It’s time to talk about the correct way to reject offers on homes for sale when there are multiple offers. I have written a few offers that have been rejected because the seller got a better offer. It is to be expected, and it happens. It’s part of the job in this market.

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It’s time to talk about the correct way to reject offers on homes for sale when there are multiple offers. I have written a few offers that have been rejected because the seller got a better offer. It is to be expected, and it happens. It’s part of the job in this market.

On at least two of those occasions, local market conditions were “mansplained” to me. Yes, I wasn’t going to use that phrase, but I cannot think of a better word. The agent went on and on in great detail about the real estate market and offered to help me.

It’s not me, it’s you

I know our local market inside out and upside down, and I can recite little-known facts about it on demand, or even when no one asks and I just feel like showing off.

Each month, I publish detailed numbers of home prices and sales by neighborhood on my blog. I export data from our MLS and import it into an Excel spreadsheet where I sort and subtotal and slice and dice.

I got straight As in college statistics, and I excel at Microsoft Excel as I started using it when it first came out in the early 1990s as a replacement for Lotus 123. I love spreadsheets. They are still one of the best business tools we have.

My clients are well-educated, intelligent people — college professors, lawyers, computer programmers, nurses and engineers. We talk about the market, and I do my very best to educate them. Some even appreciate my spreadsheets and laugh at my jokes.

Navigating a multiple offer world

Sometimes when my buyers want to make an offer, I tell them it’s a long shot before I make the offer, but when I present the offer they made, I present it as if it’s the best offer any buyer ever made because that is how I represent buyers.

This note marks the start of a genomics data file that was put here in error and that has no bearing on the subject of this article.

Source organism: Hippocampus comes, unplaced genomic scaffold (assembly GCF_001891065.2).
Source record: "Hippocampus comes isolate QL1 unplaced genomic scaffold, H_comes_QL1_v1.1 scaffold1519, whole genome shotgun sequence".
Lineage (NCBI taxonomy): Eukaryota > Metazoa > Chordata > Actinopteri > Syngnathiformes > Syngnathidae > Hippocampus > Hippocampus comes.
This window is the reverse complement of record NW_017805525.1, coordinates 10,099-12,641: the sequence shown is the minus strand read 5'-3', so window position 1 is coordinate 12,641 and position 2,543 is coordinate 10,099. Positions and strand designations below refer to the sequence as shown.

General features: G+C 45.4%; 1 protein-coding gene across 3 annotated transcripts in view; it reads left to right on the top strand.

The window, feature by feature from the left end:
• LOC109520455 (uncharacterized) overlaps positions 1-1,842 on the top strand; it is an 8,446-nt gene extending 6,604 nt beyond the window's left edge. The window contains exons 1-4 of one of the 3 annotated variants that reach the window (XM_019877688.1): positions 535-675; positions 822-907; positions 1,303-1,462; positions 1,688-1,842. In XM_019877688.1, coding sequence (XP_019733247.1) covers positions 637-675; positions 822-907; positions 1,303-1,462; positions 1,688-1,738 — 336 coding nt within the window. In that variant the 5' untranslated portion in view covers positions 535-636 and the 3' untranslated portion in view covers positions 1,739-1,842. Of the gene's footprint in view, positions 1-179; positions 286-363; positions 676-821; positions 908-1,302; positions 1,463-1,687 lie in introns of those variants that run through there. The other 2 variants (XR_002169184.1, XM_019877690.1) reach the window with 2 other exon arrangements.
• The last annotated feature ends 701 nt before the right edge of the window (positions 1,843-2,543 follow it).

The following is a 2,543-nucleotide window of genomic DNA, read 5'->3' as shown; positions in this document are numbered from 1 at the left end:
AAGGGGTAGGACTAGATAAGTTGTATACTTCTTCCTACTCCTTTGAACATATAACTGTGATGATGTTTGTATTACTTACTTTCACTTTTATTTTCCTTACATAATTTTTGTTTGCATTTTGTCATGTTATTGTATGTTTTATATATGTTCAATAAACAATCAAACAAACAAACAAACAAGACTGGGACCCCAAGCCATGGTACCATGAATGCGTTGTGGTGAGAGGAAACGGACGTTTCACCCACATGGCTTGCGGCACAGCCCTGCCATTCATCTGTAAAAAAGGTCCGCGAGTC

There are people who make me write bad offers. I’ll take the worst offer and position it like it is a dream come true. That is my idea of how the “sales” part of my job works.

Having an offer rejected and having to start all over again is hard on buyers and their agents. Please do not add insult to injury by explaining the market to your hardworking peers who already understand the market well.

Even though some agents convince their clients that it is because of them that there are multiple offers, that isn’t necessarily true. Demand for homes is high, and supply is low. Hence the multiple offers, bidding wars and buyers who pay too much. This is a great time for all of us to stop taking ourselves so seriously.

Next week, it might be your clients’ offer that is rejected. Do you want the market explained to you? Do you get the fact that we are in a strong and unhealthy seller’s market where buyers are paying ridiculous prices for real estate?

The right way to reject an offer

The proper way to give a buyer’s agent the bad news is as follows:

  1. Promptly call, write or send a text message to the agent thanking him or her for the offer.
  2. Politely and graciously explain that the homesellers have accepted an offer that they like better. If you can tell them how many offers the seller got, that is always interesting and useful information to pass along to the buyers who lost out.
  3. Do not explain the market.
  4. Do not offer to let them in on a similar listing you have coming on the market soon.
  5. Refrain from being critical of the offer.
  6. Resist the urge to say anything condescending, such as “better luck next time.” The other agent is not asking for your help.
  7. Be the listing agent who is trusted and respected by other agents. The buyer’s agent is your peer. He or she will work harder and spend more time and money on your listing than you will.

You may be the seller’s agent today, but tomorrow, you may be making an offer on a home that is listed by a buyer’s agent you’ve dealt with. It could even be the same agent you were condescending to because an offer was rejected.

Recently, I have been working with some young first-time homebuyers, and I have to say I admire the way they are willing to walk away rather than pay too much. One set of clients is looking for a small inexpensive house because they want to spend their time and money on travel, not on real estate.

They won’t overpay, but they do understand the market well enough to know that they may have to offer the asking price or more if they want a house. I adore my homebuyer clients even though they are not making me rich. They make me feel as though I am doing something that matters.

I have even suggested to one who wants to be homeowner that he wait until fall. His strategy has been to wait until a home is on the market for a few days before he looks at it. He does not want to be part of a “bidding war.”

The next time you have to contact an agent to give him or her the bad news, be polite and gracious. Save the lectures and explanations of the market for your clients.

Teresa Boardman is a Realtor and broker/owner of Boardman Realty in St. Paul. She is also the founder of

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